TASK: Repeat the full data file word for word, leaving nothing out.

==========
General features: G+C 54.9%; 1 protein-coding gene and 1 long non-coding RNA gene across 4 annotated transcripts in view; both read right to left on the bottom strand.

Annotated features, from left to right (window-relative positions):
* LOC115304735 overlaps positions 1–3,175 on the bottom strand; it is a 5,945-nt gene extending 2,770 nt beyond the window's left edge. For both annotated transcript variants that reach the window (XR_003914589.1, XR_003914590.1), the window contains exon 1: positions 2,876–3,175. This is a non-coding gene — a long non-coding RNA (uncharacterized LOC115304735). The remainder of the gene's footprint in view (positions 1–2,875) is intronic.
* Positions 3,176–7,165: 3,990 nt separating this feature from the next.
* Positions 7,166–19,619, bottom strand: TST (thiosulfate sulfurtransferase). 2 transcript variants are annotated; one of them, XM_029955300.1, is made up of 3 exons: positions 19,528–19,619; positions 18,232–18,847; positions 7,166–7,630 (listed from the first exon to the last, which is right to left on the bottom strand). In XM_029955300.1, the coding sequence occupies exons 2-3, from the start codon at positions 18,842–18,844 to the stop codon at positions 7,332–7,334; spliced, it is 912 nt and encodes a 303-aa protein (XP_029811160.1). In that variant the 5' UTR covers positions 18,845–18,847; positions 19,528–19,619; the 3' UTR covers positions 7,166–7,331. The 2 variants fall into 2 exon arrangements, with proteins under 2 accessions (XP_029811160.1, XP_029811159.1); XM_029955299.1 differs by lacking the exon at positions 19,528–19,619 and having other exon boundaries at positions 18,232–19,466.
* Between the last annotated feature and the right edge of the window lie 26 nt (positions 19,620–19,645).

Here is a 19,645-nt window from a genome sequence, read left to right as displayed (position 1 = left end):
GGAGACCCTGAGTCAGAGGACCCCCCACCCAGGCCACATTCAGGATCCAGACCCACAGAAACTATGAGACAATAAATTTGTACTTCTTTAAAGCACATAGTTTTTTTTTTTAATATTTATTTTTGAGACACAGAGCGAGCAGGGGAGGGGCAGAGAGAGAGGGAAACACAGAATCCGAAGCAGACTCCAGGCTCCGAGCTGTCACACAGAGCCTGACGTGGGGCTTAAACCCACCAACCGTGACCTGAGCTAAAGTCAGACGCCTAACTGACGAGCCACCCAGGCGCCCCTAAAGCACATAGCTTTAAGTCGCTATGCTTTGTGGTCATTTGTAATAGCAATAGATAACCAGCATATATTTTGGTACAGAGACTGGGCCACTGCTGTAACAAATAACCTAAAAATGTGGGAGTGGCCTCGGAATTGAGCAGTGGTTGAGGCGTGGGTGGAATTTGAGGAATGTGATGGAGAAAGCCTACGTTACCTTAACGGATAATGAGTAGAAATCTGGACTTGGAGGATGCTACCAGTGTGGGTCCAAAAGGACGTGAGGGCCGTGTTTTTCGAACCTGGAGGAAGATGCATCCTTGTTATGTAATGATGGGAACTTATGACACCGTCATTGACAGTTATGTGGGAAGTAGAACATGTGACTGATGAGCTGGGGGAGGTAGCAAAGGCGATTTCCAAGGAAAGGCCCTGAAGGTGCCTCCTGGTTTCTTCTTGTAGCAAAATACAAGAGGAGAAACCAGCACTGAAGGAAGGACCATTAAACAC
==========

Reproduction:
General features: G+C 54.9%; 1 protein-coding gene and 1 long non-coding RNA gene across 4 annotated transcripts in view; both read right to left on the bottom strand.

Annotated features, from left to right (window-relative positions):
* LOC115304735 overlaps positions 1–3,175 on the bottom strand; it is a 5,945-nt gene extending 2,770 nt beyond the window's left edge. For both annotated transcript variants that reach the window (XR_003914589.1, XR_003914590.1), the window contains exon 1: positions 2,876–3,175. This is a non-coding gene — a long non-coding RNA (uncharacterized LOC115304735). The remainder of the gene's footprint in view (positions 1–2,875) is intronic.
* Positions 3,176–7,165: 3,990 nt separating this feature from the next.
* Positions 7,166–19,619, bottom strand: TST (thiosulfate sulfurtransferase). 2 transcript variants are annotated; one of them, XM_029955300.1, is made up of 3 exons: positions 19,528–19,619; positions 18,232–18,847; positions 7,166–7,630 (listed from the first exon to the last, which is right to left on the bottom strand). In XM_029955300.1, the coding sequence occupies exons 2-3, from the start codon at positions 18,842–18,844 to the stop codon at positions 7,332–7,334; spliced, it is 912 nt and encodes a 303-aa protein (XP_029811160.1). In that variant the 5' UTR covers positions 18,845–18,847; positions 19,528–19,619; the 3' UTR covers positions 7,166–7,331. The 2 variants fall into 2 exon arrangements, with proteins under 2 accessions (XP_029811160.1, XP_029811159.1); XM_029955299.1 differs by lacking the exon at positions 19,528–19,619 and having other exon boundaries at positions 18,232–19,466.
* Between the last annotated feature and the right edge of the window lie 26 nt (positions 19,620–19,645).

Here is a 19,645-nt window from a genome sequence, read left to right as displayed (position 1 = left end):
GGAGACCCTGAGTCAGAGGACCCCCCACCCAGGCCACATTCAGGATCCAGACCCACAGAAACTATGAGACAATAAATTTGTACTTCTTTAAAGCACATAGTTTTTTTTTTTAATATTTATTTTTGAGACACAGAGCGAGCAGGGGAGGGGCAGAGAGAGAGGGAAACACAGAATCCGAAGCAGACTCCAGGCTCCGAGCTGTCACACAGAGCCTGACGTGGGGCTTAAACCCACCAACCGTGACCTGAGCTAAAGTCAGACGCCTAACTGACGAGCCACCCAGGCGCCCCTAAAGCACATAGCTTTAAGTCGCTATGCTTTGTGGTCATTTGTAATAGCAATAGATAACCAGCATATATTTTGGTACAGAGACTGGGCCACTGCTGTAACAAATAACCTAAAAATGTGGGAGTGGCCTCGGAATTGAGCAGTGGTTGAGGCGTGGGTGGAATTTGAGGAATGTGATGGAGAAAGCCTACGTTACCTTAACGGATAATGAGTAGAAATCTGGACTTGGAGGATGCTACCAGTGTGGGTCCAAAAGGACGTGAGGGCCGTGTTTTTCGAACCTGGAGGAAGATGCATCCTTGTTATGTAATGATGGGAACTTATGACACCGTCATTGACAGTTATGTGGGAAGTAGAACATGTGACTGATGAGCTGGGGGAGGTAGCAAAGGCGATTTCCAAGGAAAGGCCCTGAAGGTGCCTCCTGGTTTCTTCTTGTAGCAAAATACAAGAGGAGAAACCAGCACTGAAGGAAGGACCATTAAACAC